Quaker Oat Man a Liar, Lawsuit Claims

Who can we trust if not this wholesome corporate symbol?

With low-hanging fruit such as Froot Loops and Crunchberries already targets of litigation accusing cereal makers of making exaggerated health claims, a Bay Area lawsuit now takes on Quaker granola bars, an oily, sugary concoction touted as nutritious food.

But San Diego barrister Greg Weston says he's no toucan hunter, and protests he shouldn't be put in the same box as lawsuits claiming sugary cereal buyers believed they were paying for fruit. To wit: Weston actually got Quaker Oats to admit in a March 15 filing that the company had advertised trans-fatty granola bars as containing zero grams of trans fats.

"I think there's a big difference. The Kellogg suit involving Froot Loops and Crunchberries; I thought those suits were silly. Here we're talking about a company that's falsely arguing the product contains zero grams of trans fat, when they actually have trans fat," said Weston, who has filed a potential class-action suit in San Jose district court on behalf of a pair of Northern California men. "It is not really plausible that people would think [Crunch Berries] were really berries. There aren't any crunchy berries that I know of."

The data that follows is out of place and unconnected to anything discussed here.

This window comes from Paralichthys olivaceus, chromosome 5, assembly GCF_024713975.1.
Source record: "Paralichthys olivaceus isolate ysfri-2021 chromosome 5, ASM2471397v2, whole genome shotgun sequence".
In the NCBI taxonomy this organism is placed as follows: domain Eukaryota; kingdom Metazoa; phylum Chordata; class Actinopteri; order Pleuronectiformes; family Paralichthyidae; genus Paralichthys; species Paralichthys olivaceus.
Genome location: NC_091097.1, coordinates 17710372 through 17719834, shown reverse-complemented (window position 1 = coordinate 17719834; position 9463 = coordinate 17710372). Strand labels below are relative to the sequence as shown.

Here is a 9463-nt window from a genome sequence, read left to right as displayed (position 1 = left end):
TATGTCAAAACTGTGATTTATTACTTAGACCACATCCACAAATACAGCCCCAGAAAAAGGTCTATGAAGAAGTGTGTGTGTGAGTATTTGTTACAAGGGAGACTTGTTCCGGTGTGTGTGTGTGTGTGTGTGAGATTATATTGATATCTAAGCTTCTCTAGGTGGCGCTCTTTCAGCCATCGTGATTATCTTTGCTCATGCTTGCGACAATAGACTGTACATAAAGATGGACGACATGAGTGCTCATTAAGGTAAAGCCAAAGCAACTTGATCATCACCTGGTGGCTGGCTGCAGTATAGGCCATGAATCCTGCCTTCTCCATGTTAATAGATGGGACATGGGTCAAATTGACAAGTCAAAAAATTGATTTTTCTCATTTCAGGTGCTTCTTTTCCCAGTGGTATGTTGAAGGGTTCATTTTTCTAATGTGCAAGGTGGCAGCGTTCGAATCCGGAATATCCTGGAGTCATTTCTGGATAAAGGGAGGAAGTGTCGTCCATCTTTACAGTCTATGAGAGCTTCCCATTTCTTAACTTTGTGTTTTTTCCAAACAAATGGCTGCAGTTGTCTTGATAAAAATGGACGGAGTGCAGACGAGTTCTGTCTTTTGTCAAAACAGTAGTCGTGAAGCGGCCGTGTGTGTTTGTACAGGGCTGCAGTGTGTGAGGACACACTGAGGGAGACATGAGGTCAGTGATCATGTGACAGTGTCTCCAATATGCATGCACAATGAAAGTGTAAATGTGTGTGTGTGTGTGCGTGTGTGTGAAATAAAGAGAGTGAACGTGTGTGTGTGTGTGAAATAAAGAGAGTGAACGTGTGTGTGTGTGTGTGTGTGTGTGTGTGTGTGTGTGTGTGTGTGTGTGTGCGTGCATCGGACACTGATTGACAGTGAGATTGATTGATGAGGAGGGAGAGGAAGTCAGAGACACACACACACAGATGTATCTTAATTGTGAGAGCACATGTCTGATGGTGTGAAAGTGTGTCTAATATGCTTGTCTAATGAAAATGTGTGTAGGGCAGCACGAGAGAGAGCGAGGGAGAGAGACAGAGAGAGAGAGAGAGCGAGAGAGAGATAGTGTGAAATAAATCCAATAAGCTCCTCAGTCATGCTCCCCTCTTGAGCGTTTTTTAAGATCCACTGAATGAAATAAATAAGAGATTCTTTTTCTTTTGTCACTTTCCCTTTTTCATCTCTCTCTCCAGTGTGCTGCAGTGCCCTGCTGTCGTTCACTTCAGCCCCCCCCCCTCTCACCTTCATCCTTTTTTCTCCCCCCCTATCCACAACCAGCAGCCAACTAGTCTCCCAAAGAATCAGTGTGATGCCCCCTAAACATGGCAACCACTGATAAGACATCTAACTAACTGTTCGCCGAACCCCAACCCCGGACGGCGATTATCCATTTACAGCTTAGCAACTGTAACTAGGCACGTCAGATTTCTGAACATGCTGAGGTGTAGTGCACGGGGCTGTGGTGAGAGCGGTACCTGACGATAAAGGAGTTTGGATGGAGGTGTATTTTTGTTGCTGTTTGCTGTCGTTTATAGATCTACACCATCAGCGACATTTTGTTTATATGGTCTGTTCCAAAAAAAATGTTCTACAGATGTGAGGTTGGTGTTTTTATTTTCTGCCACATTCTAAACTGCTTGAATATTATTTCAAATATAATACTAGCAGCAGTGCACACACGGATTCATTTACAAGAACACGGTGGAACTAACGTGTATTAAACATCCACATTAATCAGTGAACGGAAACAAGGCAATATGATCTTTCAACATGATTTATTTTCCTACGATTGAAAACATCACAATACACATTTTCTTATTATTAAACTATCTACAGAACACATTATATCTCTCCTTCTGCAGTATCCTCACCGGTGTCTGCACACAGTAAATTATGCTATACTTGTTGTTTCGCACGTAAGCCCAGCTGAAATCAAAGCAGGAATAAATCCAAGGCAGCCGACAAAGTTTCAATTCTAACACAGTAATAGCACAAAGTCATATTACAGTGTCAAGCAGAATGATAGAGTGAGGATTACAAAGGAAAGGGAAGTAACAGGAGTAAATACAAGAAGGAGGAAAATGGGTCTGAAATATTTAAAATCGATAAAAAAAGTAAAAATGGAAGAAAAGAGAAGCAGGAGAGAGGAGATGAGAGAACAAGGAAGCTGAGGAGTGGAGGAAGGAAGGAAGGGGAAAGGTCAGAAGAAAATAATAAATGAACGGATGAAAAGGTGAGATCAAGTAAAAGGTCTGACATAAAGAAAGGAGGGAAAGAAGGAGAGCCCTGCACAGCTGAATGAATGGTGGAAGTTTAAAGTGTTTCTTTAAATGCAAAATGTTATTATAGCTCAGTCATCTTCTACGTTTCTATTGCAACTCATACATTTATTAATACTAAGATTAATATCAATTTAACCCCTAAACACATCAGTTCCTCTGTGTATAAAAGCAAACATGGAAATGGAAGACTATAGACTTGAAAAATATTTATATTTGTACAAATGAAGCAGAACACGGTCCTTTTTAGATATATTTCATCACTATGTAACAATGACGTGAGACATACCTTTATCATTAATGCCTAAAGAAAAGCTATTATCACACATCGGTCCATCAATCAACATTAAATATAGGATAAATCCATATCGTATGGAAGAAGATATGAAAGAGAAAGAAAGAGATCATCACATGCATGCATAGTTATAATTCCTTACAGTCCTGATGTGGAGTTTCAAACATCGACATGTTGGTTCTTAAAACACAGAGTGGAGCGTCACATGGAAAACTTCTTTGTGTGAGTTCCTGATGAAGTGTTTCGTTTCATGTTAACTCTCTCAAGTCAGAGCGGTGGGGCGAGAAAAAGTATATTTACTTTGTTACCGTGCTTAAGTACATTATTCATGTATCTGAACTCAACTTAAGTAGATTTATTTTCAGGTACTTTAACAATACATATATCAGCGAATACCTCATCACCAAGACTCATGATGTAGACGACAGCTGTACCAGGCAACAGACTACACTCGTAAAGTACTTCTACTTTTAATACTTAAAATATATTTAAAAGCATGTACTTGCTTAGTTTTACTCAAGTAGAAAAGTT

According to Weston's suit, Quaker Oats deceived consumers when it advertised granola bars containing partially hydrogenated oil as trans-fat free. Weston made sure to toss an image in his complaint of a Quaker Chewy Granola Bar label that declared in large type: "0g Trans Fat."

"That's fraudulent in our opinion," he says.

Trans fats, the unhealthy grease found in some processed oils, have been linked with heart disease and other ailments.

In a March 15 filing, Quaker's San Francisco lawyers stated that "Quaker admits that the side and back labels of Quaker Chewy 25 percent Less Sugar granola bars state, among other things, that they contain '0g Trans Fat.' Quaker admits that, during a period of time in the past, this product may have contained a dietarily insignificant amount of trans fat (i.e. less than 0.5g per serving).

And Quaker contends that's okay. In response to Weston's suit, Quaker noted the Food and Drug Administration permits companies to state a product contains "0" grams of trans fat as long as the product contains less than half a gram of the stuff, a claim the FDA rulebook confirms.

Quaker Oats' attorneys and press flacks have not yet returned requests for comment. But we're guessing the suit's success or failure may hinge on whether Quaker is perceived as having put "0g transfats" on labels in order to loudly announce compliance with FDA labeling requirements, or as an effort to convince consumers, falsely, that their product contained no trans fats.

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